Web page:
They have been with Jesus for more than two years. They have seen him do many miraculous things, seen him teach many lessons, and even seen him raise Lazarus from the dead. They believe he is the Christ (the Messiah). But they struggle with his talk of being betrayed, handed over the authorities, being crucified, and rising in three days. They just cannot put it all together in their minds. They reason that if Jesus is God, then how could any of those things really happen to him? Their culturally-shaped preconceptions about the Messiah will not allow them to see beyond those assumptions—even to believe what Jesus clearly said! (Do we have any culturally-shaped preconceptions that prevent us from believing Jesus?)
The Scriptures painfully describe the fears and failures of the disciples amidst the events surrounding the crucifixion and resurrection. Peter, James, and John cannot pray with Jesus in Gethsemane for an hour, but drift into sleep. Peter tries to use his one sword against a mob with swords and clubs. The disciples scatter and run for their lives. Peter denies the Lord three times before sunrise. Even after they hear Jesus is alive, they are still fearful and gathered together in a locked room for fear they are next.
But the risen Lord appears to them—twice (so Thomas could see him)—in a locked room. The Book of John records Jesus’ words…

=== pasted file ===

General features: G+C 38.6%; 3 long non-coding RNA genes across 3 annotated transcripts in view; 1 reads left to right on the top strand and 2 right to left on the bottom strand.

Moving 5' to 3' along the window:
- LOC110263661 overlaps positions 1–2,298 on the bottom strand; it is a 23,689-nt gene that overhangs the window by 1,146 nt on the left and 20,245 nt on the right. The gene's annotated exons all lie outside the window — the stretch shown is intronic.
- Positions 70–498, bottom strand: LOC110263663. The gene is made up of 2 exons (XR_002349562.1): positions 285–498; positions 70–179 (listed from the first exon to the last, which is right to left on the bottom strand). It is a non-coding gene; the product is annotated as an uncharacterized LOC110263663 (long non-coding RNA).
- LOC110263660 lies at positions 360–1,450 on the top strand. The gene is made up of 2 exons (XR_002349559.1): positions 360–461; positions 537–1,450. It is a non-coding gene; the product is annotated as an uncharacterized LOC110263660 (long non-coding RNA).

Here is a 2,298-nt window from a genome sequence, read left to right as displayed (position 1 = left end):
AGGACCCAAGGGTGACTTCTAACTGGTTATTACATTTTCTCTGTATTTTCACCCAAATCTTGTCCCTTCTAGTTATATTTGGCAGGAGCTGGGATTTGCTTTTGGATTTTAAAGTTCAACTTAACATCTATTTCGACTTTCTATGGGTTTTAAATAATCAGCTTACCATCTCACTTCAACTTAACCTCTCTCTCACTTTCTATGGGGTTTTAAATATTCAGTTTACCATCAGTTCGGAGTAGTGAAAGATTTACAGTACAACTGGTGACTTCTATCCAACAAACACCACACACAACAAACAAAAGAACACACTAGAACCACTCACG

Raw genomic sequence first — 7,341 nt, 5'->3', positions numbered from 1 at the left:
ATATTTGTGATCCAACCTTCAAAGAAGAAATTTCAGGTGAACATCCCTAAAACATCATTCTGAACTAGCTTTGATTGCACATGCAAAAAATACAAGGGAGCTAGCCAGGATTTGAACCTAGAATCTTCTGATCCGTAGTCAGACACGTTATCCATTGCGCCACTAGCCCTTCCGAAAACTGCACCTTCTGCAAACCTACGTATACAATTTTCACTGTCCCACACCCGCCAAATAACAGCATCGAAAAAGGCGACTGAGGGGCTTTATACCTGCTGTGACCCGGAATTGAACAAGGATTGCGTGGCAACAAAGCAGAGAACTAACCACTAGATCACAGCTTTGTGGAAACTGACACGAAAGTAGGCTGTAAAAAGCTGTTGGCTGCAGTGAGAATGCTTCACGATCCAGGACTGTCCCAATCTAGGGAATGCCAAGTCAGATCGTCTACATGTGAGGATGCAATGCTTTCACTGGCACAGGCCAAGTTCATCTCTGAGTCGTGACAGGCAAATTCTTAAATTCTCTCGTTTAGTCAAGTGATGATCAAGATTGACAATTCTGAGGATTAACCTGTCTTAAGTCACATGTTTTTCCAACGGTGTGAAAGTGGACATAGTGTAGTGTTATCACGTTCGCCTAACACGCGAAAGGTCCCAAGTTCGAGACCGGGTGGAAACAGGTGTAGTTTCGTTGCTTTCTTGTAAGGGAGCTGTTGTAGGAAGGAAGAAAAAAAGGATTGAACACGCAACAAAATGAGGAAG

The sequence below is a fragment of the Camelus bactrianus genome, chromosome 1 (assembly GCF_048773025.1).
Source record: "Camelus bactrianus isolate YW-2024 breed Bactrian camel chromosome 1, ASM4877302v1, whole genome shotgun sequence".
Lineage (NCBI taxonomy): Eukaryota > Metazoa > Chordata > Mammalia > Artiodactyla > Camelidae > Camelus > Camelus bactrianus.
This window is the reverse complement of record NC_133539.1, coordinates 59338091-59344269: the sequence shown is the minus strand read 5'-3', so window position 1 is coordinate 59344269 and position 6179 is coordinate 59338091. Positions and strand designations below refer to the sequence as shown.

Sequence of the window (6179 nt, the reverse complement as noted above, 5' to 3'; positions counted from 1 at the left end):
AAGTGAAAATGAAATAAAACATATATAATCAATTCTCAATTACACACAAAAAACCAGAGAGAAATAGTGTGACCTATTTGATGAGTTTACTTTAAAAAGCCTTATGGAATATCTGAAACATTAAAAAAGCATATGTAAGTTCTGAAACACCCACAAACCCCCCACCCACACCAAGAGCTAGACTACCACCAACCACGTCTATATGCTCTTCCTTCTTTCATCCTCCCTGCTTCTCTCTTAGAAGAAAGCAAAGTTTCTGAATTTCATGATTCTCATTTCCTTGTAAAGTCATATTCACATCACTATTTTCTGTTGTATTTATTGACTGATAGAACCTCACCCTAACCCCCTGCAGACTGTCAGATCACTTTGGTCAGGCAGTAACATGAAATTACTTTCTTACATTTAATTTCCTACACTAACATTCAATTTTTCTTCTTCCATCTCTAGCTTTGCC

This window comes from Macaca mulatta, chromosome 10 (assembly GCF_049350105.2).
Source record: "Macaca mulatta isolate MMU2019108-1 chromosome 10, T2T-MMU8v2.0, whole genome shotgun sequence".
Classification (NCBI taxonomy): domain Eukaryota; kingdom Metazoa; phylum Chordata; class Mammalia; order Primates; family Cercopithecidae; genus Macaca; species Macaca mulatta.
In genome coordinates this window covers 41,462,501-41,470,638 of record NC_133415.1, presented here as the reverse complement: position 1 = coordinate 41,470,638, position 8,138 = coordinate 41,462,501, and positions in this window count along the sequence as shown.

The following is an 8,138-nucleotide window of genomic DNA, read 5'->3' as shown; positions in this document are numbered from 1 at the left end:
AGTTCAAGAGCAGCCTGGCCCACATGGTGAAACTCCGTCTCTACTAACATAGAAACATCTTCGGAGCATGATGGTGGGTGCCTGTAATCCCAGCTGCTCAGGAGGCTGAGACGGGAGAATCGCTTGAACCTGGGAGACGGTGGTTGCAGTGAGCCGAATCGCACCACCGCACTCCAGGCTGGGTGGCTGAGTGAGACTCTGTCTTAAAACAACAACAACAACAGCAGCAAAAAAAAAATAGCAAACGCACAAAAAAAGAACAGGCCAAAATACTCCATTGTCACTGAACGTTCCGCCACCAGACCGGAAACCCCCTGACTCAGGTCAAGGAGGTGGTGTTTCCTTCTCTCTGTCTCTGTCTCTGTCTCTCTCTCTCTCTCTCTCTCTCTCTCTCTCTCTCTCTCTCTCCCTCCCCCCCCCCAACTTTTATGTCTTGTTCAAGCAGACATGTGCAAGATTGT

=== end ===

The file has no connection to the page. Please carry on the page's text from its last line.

“They were filled with joy when they saw their Lord! He spoke to them again and said, ‘Peace be with you. As the Father has sent me, so I send you.’ Then he breathed on them and said to them, ‘Receive the Holy Spirit.’” – John 20:20d-22 NLT
The Book of John earlier records Jesus’ promise to send the Spirit (Counselor; 16:7) as does the Book of Acts (1:8).
“But when the Holy Spirit has come upon you, you will receive power and will tell people about me everywhere - in Jerusalem, throughout Judea, in Samaria, and to the ends of the earth.” – Acts 1:8 NLT
Along with the Spirit comes Jesus’ provision of BOTH power and purpose! Replacing fear and failure, we see the disciples emboldened to proclaim Jesus’ death, burial and resurrection. They are beaten, thrown in jail and put in prison for doing so, but they keep on proclaiming Jesus!
As we celebrate Easter this year, are we open to recognizing the change receiving the Spirit of Jesus made in our lives so that we manifest power and purpose—instead of fear and failure? Are we willing to be emboldened like the disciples were? Are we willing to “tell people about [Him] everywhere” who have come to our universities from all over the world?
Next blog topic: Worldview
Doug Shaw with Derrah Jackson